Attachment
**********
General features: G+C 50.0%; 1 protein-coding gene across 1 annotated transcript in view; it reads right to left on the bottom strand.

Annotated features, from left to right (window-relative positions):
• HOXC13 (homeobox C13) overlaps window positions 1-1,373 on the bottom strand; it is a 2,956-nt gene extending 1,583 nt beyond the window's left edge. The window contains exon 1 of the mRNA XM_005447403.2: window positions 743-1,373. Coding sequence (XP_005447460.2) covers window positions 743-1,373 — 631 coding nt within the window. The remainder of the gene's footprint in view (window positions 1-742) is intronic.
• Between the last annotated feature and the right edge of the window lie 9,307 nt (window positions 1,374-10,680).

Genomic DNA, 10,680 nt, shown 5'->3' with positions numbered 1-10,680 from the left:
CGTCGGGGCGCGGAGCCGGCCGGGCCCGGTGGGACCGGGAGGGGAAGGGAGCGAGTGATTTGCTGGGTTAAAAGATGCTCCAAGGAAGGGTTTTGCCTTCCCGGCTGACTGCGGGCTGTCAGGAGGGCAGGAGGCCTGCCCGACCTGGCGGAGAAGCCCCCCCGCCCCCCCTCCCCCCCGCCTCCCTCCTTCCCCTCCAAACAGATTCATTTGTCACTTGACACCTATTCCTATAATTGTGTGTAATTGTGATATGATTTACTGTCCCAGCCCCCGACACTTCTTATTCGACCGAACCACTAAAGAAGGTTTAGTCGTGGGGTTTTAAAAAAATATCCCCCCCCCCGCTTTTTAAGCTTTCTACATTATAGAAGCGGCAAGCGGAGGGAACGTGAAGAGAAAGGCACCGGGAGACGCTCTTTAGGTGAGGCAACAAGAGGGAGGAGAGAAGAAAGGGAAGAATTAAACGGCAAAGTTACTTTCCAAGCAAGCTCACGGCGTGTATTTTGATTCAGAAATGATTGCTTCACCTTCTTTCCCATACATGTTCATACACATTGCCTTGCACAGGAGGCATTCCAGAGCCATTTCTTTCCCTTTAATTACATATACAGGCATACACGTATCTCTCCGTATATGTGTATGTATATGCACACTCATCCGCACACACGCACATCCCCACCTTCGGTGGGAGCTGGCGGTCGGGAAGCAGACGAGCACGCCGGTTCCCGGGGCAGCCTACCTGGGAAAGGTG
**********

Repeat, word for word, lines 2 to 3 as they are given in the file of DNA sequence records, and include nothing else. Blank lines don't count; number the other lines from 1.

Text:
Annotated features, from left to right (window-relative positions):
• HOXC13 (homeobox C13) overlaps window positions 1-1,373 on the bottom strand; it is a 2,956-nt gene extending 1,583 nt beyond the window's left edge. The window contains exon 1 of the mRNA XM_005447403.2: window positions 743-1,373. Coding sequence (XP_005447460.2) covers window positions 743-1,373 — 631 coding nt within the window. The remainder of the gene's footprint in view (window positions 1-742) is intronic.